But Abeyta, who is Catholic, said the Bible told him that he had
to submit to the rule of the state, even if it meant his
Abeyta lived with Martin for about 6 to 8 weeks in the
spring of 1989 just after his parole from prison on a robbery
charge. But Martin asked Abeyta to move out because of a concern
he was stealing from her landlord.
He returned to Martin's home in October, however, with his half-brother,
Casey Korsmo, to steal property to finance what he described as
a five-day drug binge.
Korsmo, who pleaded guilty in 1994 to 1st-degree murder in
exchange for a chance at parole beginning in 2003, said at
Abeyta's trial that he heard gunshots shortly after the two men
broke into Martin's home.
Martin was killed with two shots to the back of her head from a
Abeyta could have appealed his case for years but said he was
ready to accept his sentence.
"As a Christian, I believe it would be wrong for me to seek a
protracted appeal process or to seek further representation,
because to do so would be to avoid accountability," he said.
Abeyta said it was his addiction to methamphetamine that led him
into the criminal world.
His criminal behavior grew progressively worse.
He served time in California for various crimes. In 1979, he was
convicted in Nevada of robbery with a deadly weapon and battery
with a deadly weapon. He was in prison until his release on
parole in March 1989.
He met Martin shortly after and committed the murder only 7
Abeyta also said he was abused as a child by his father while
growing up in the Bay area but said he did not blame either his
drug habit or his family for the murder.
"I've got no one to blame," he said. "It's not because of my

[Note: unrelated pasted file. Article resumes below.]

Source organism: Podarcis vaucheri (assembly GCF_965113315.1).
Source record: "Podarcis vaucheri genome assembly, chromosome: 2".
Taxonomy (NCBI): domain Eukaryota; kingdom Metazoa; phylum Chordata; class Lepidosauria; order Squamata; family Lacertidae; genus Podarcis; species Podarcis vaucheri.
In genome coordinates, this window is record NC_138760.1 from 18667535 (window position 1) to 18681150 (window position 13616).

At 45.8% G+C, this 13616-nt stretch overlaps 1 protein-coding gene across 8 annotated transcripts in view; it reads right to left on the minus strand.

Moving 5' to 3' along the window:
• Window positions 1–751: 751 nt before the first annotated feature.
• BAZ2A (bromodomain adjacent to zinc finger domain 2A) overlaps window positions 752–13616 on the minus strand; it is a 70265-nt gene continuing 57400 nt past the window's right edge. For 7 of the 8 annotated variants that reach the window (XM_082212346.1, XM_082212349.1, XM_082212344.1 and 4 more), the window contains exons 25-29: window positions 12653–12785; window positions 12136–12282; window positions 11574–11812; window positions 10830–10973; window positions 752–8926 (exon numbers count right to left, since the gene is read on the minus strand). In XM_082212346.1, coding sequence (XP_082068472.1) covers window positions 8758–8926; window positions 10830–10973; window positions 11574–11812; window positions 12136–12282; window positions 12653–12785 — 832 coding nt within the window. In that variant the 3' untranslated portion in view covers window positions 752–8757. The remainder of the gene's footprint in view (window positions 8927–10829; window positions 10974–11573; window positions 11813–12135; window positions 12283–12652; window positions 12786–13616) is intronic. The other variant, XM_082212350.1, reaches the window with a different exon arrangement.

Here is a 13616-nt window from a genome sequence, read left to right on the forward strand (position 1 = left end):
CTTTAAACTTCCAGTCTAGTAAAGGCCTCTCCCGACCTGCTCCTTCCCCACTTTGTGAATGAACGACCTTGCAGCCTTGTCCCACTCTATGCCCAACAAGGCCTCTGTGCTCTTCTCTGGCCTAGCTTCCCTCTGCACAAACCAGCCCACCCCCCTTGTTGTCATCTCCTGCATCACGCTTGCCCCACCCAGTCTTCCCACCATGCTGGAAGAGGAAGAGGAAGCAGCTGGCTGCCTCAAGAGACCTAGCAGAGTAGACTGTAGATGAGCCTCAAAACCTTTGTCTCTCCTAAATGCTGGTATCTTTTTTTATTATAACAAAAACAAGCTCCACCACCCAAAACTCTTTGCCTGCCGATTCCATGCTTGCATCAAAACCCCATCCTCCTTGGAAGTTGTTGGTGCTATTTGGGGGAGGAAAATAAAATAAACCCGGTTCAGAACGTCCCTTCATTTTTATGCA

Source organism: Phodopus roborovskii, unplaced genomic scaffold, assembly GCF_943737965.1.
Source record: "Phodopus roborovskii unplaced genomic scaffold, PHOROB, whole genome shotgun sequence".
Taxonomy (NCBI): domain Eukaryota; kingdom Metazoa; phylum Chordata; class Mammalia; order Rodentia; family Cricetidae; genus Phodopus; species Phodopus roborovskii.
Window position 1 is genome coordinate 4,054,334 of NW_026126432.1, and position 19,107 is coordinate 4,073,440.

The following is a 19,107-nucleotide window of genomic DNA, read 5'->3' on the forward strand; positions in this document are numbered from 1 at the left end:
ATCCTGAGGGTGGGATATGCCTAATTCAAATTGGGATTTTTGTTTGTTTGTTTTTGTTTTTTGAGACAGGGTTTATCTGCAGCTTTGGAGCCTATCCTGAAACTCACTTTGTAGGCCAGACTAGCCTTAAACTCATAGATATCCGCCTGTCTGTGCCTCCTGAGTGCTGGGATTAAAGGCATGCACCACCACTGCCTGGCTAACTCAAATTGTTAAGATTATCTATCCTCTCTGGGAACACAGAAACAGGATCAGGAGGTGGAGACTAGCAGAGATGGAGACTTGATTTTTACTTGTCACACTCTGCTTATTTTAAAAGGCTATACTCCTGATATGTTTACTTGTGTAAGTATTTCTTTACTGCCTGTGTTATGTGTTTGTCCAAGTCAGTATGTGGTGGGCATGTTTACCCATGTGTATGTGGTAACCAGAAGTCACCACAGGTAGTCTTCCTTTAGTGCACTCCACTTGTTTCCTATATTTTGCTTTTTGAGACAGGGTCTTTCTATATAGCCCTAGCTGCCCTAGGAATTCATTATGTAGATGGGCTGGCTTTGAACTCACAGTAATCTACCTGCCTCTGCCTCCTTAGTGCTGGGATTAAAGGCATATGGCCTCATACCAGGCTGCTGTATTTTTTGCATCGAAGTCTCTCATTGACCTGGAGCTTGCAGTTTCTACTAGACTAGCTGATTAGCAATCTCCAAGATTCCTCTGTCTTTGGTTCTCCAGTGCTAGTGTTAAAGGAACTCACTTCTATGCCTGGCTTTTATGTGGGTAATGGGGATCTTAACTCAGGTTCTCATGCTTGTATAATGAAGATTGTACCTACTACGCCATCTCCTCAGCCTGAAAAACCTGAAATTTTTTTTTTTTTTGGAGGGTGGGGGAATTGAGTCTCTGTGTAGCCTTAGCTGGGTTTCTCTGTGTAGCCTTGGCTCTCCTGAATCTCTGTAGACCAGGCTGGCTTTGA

culture or my family. There are always dysfunctional families.
Everything I ever did was always of my own choosing. Not that I
wanted to do what was wrong. You just kind of give up on life
when you're on the wrong path and there's nothing to change it."
Abeyta agreed to an interview because he wanted the Martin
family to know the regret he felt for the murder.
"I would just basically like the Martin family to know truly how
sorry I am," he said. "By my actions, I realize how much anguish
and pain I caused them."
Martin's mother, Pearl, testified at Abeyta's trial. "There have
been many, many tears, and there will be more," she said.
While Abeyta decided recently to proceed with his execution, he
did not always feel that way. The trial took so long from the
time of the crime because Abeyta's mental health was being
In the interview, Abeyta said he faked mental illness in an
effort to avoid taking responsibility for Martin's death.
But Abeyta said he finally decided that he could not reconcile
his use of the court system to delay his sentence with his
Christian beliefs and decided to accept his punishment instead.
Las Vegas Review-Journal and Rick Halperin